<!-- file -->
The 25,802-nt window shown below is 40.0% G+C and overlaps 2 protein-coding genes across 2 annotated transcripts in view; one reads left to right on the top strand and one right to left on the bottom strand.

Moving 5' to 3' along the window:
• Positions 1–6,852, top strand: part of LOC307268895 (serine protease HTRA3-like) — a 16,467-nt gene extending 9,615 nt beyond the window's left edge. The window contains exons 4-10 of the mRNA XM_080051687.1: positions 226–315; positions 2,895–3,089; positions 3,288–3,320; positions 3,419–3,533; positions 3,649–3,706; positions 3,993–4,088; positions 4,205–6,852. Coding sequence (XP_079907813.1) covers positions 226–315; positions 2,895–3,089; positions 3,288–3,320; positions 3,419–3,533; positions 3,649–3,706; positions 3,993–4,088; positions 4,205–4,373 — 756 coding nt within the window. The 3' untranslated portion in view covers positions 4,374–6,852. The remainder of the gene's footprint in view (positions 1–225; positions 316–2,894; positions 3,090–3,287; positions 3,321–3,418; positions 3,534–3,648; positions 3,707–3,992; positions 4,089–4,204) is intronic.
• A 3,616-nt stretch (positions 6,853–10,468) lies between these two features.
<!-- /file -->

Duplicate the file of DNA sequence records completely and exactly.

The 25,802-nt window shown below is 40.0% G+C and overlaps 2 protein-coding genes across 2 annotated transcripts in view; one reads left to right on the top strand and one right to left on the bottom strand.

Moving 5' to 3' along the window:
• Positions 1–6,852, top strand: part of LOC307268895 (serine protease HTRA3-like) — a 16,467-nt gene extending 9,615 nt beyond the window's left edge. The window contains exons 4-10 of the mRNA XM_080051687.1: positions 226–315; positions 2,895–3,089; positions 3,288–3,320; positions 3,419–3,533; positions 3,649–3,706; positions 3,993–4,088; positions 4,205–6,852. Coding sequence (XP_079907813.1) covers positions 226–315; positions 2,895–3,089; positions 3,288–3,320; positions 3,419–3,533; positions 3,649–3,706; positions 3,993–4,088; positions 4,205–4,373 — 756 coding nt within the window. The 3' untranslated portion in view covers positions 4,374–6,852. The remainder of the gene's footprint in view (positions 1–225; positions 316–2,894; positions 3,090–3,287; positions 3,321–3,418; positions 3,534–3,648; positions 3,707–3,992; positions 4,089–4,204) is intronic.
• A 3,616-nt stretch (positions 6,853–10,468) lies between these two features.